John Helie receives the ACR Mary Parker Follett award. The introduction discusses the history of the mediation field and the part that John Helie played. In his acceptance speech, John shares his wisdom with those just entering the field and those who are long-term mediators.
Chris Carlson Presenting Mary Parker Follett Award to John Helie:
Well, i’d like to say a word for Mary Parker Follett. Many of you may not know about Mary Parker Follett. She lived from 1868 to 1933 and she was a pioneer in many fields, among them in business management, but she was also an early advocate of resolving conflict by encouraging parties to integrate their interests through negotiations, and she was responsible for the development of many of the key concepts in the field that have become part of our contemporary lexicon, like win-win solutions.
ACR has a Mary Parker Follett Award because of Albie Davis, and some of you in this room will know of Albie Davis who was long involved in community mediation. I want to acknowledge Albie who brought the attention of our field to Mary Parker Follett.
Many of you have probably not had the pleasure of knowing Albie. She used to dress up as Mary Parker Follett and come to our meetings and entertain us with quotations and stories about Mary Parker Follett so, when I was asked about the award this year, I called Albie up in Maine to find out how her garden was growing and how she was and to tell her who the Award is going to this year. There were several outstanding candidates and our choice was difficult, but the time seemed right to make this particular award to an individual who has shown a passion and willingness to take risks is tackling a contemporary problem or opportunity in the field of dispute resolution that has used innovative and experimental techniques and draws upon the talents and ideas of others.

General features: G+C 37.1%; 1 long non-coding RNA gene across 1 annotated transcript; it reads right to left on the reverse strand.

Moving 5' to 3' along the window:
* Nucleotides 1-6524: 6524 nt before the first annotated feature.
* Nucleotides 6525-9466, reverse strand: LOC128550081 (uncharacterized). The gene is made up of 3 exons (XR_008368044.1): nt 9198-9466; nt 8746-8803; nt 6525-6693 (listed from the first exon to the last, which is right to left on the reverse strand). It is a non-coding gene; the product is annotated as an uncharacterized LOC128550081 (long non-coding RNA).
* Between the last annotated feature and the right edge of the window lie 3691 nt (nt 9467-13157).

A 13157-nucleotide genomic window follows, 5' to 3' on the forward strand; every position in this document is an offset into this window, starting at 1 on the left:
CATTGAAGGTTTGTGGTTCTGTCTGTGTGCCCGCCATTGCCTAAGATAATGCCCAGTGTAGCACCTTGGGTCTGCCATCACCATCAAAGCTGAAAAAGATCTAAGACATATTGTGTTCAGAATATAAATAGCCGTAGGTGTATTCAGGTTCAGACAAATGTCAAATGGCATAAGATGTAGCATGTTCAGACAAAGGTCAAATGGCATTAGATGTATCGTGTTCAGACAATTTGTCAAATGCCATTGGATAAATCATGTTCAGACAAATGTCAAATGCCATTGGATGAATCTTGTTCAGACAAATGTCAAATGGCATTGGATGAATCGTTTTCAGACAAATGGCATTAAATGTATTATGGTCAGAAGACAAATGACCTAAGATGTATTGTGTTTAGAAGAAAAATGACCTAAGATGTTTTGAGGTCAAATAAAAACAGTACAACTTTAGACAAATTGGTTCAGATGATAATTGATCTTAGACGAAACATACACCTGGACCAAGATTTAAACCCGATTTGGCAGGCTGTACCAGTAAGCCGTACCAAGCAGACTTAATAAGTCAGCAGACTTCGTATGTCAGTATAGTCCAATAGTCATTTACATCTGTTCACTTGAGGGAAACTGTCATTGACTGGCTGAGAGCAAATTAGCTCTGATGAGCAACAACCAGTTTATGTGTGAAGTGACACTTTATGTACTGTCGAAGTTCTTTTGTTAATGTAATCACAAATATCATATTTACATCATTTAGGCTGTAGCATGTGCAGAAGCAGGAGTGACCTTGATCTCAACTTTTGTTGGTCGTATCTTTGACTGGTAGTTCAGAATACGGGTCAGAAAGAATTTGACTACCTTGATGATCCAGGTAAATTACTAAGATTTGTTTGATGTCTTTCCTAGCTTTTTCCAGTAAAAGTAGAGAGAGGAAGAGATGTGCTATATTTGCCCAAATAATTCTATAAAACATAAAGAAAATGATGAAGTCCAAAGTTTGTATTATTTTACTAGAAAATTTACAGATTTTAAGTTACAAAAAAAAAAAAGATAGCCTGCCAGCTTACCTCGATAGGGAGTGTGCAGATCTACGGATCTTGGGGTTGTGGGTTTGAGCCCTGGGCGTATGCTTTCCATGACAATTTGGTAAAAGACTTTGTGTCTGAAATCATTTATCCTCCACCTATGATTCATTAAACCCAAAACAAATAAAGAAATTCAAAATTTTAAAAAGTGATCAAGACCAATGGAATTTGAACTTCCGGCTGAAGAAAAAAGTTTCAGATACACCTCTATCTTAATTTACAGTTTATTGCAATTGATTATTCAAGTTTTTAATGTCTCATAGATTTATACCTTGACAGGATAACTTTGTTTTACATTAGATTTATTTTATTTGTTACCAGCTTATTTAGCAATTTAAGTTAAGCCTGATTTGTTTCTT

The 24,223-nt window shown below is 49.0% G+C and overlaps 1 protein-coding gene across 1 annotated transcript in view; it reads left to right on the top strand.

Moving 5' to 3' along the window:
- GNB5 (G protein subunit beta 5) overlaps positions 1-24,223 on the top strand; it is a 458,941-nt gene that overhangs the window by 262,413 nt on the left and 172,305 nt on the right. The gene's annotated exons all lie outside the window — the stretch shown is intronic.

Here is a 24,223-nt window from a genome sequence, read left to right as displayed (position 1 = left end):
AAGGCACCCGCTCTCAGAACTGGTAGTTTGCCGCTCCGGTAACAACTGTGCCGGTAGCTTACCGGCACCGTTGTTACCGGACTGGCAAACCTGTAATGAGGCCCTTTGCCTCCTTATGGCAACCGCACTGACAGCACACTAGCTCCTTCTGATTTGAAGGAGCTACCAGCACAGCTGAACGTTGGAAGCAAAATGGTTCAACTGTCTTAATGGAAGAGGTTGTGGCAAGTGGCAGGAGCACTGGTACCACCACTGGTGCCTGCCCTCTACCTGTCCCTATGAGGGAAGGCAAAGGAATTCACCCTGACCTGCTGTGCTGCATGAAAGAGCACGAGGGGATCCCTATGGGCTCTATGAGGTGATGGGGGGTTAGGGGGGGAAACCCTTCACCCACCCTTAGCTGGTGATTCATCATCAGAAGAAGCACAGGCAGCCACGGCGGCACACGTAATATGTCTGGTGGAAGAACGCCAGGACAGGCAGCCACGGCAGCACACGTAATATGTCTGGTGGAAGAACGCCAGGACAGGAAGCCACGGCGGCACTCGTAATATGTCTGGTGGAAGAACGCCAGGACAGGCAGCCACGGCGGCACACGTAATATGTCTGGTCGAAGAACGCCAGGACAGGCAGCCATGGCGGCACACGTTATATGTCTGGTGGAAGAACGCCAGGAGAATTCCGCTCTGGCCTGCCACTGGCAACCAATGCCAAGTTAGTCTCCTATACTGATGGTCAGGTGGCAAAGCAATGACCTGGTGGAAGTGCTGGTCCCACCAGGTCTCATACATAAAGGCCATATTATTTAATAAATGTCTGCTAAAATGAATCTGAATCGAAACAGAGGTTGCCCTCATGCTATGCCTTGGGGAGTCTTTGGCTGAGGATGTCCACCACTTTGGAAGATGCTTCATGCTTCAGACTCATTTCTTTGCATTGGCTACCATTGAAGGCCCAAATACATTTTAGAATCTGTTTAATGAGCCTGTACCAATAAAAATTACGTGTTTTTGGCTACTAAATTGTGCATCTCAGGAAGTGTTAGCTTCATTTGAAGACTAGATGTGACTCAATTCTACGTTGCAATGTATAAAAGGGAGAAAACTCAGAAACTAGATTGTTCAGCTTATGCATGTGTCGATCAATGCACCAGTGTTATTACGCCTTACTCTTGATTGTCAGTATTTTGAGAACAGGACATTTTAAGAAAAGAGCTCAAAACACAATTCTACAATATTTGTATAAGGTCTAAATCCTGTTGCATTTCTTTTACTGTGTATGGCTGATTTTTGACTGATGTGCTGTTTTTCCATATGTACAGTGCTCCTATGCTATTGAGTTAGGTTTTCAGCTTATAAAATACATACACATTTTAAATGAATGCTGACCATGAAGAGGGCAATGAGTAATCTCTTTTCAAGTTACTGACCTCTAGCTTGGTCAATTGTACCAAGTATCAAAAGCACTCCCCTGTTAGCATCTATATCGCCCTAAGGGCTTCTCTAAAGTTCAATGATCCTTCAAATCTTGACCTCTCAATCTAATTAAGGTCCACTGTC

I’m very pleased to announce that the 2005 Mary Parker Follett award goes to John Helie, and when I told Albie that John Helie was the winner, she was very pleased and, of course, she immediately thought of a quote from Mary Parker Follett. She said “at one time wrote a lot of my best ideas came to me by the wireless.”
That’s how most of us got to know John, because John founded ConflictNet in 1988, and he came to innumerable meetings and conferences to tell us what was coming and to demonstrate first the net and then later the web. He says he often felt like a traveling salesman selling something people didn’t really need. Whatever part of the field we were from, John held our hands and patiently explained over and over what a modem was and how it all worked and helped us try it out and many of us had, and some still have, email addresses that end in igc.org, because that was the net provider John set up for us for more than two decades.
John has shown a passion and willingness to take risks by putting his own time energy and resources into developing the technical infrastructure for the field. He has also made a huge contribution to building public understanding about dispute resolution through making information available online. He has been a pioneer in online conflict resolution, but the technology alone is not John’s greatest accomplishment. It is his intelligence, good will and the relationships he built over the years, and the openness and generosity with which he shared his knowledge with us in the field. So, it’s my great pleasure to make this award to John Helie.
Receipt of Award By John Helie: